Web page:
The Importance of Editing Before You Publish

By: Michelle Burinskas

No, really. If you’ve written something to publish and you haven’t had an editor look at it for content accuracy, misspelling, punctuation, sentence structure, organization, tense, and overall tone and flow, you’re shooting yourself in the foot with a poisoned bullet. Keeping your readers engaged is absolutely key and almost always poses a challenge. The average attention span of a typical reader is eight seconds and, with so little time, you can’t afford to lose their interest or distract them from your writing with grammatical or content issues. And, unfortunately, this is the trap most writers aiming to self-publish fall into.

That being said, comprehensive editing of any piece of writing, though highly recommended, is one of the most misunderstood, time-consuming, and costly pieces of the publishing process. So where do you start?

The first step is to have a friend read your writing. Ask for feedback and encourage a critical eye. Even the best editors consult a team before signing-off on a piece of work. This can help you catch some of the big things that you, as the author, may have missed.

After these initial revisions, it’s time to find an editor. Maybe you know one, and that’s terrific. USE THEM. But, maybe you don’t. And that’s okay because there are several options to choose from outside of submitting your work to big publishing houses in hopes that they’re interested. As printed newspapers are quickly becoming an anachronism, and the Internet is replacing most print news sources, the virtual world is awash in freelance content editors, copy editors, format editors, and proofreaders offering fair rates for terrific service.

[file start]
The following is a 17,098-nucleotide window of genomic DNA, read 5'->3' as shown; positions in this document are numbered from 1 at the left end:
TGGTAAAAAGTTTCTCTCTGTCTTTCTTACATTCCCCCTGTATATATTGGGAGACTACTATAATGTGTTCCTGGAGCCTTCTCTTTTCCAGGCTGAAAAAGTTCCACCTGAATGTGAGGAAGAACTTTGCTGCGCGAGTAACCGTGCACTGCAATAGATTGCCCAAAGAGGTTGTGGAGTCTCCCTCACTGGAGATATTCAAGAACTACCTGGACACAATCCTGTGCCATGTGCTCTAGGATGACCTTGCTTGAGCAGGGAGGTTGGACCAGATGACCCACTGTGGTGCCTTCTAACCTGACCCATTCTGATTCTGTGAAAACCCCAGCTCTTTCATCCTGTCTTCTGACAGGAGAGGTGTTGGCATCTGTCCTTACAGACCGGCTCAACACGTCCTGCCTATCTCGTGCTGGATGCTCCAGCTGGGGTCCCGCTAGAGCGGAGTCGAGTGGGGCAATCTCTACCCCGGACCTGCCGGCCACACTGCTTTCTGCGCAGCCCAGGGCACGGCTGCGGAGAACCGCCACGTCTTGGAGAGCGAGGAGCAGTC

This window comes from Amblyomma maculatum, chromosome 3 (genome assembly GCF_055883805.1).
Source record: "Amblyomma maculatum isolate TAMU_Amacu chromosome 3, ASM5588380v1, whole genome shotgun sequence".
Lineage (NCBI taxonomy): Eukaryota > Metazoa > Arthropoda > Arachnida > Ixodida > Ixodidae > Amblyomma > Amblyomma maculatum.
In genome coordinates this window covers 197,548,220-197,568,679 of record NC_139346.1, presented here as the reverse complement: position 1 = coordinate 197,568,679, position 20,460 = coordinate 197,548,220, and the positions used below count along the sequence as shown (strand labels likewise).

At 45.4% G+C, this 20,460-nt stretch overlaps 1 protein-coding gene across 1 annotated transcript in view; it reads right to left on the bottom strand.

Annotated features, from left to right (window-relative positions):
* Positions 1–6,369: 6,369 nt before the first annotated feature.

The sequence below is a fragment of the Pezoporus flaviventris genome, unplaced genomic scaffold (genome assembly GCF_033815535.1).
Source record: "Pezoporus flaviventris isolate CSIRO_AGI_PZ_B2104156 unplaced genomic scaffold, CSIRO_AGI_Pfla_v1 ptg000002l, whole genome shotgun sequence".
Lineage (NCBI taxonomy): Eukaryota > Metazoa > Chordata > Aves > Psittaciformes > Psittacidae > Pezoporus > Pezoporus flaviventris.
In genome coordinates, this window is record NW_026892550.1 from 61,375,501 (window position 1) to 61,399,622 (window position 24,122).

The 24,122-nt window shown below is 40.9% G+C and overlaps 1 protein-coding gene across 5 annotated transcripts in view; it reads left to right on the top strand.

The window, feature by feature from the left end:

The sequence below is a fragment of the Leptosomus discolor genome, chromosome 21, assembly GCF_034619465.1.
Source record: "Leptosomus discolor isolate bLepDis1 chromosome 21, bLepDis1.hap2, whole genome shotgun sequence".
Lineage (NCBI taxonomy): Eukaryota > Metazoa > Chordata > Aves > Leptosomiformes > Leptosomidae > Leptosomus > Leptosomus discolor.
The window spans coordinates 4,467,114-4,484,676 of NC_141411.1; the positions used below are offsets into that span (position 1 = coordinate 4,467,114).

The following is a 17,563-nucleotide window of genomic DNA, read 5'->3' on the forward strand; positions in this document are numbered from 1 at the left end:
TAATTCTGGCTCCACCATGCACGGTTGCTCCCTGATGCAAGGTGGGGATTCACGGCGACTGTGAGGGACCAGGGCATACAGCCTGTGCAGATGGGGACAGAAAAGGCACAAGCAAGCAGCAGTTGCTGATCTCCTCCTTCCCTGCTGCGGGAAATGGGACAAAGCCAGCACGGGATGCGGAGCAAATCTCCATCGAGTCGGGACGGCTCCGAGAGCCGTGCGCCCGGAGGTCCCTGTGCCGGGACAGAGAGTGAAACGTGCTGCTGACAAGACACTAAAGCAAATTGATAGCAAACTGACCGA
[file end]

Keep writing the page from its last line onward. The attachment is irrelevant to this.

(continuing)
Shop around a bit. The rates may seem intimidating at first but think of this cost as an investment in your current piece of writing and your writing career as a whole. A good editor won’t just edit to ensure that you used the word “their” instead of “there,” but will also collaborate with you to improve the piece overall. What’s more, this entire process will provide you with an invaluable educational tool going forward, sharpening your grammar, writing style, character development, and flow. Remember that an editor’s comments are not meant to be insulting and shouldn’t make you doubt your skills as a writer. Seasoned writers consult teams of editors for absolute assurance that their writing is clean before it reaches the audience.

Once content and copy have been quality assured, you can begin thinking about proofreading and format editing if necessary. While an editor will go through and refine your work, a proofreader will go through your document to refine and polish it after all iterations of edits.

Finally, depending on the nature of your work, a format editor can help format your document as a piece of literature, an article, a resume, an email, or in any form you require. There are a number of templates available for free on the Internet, or a formatting service can help design one for you. Once this has been accomplished, you have a professional piece of writing, virtually indistinguishable from any other professional publication.

As with any product, quality matters. Editing your work before publication shows that you care about and are invested in what you’ve written. It’s the number one decision you can make to stand behind your work. So, let an editor step in and take your ideas, writing style, and technique, and make them even better. You will feel better about your writing and your audience will appreciate it!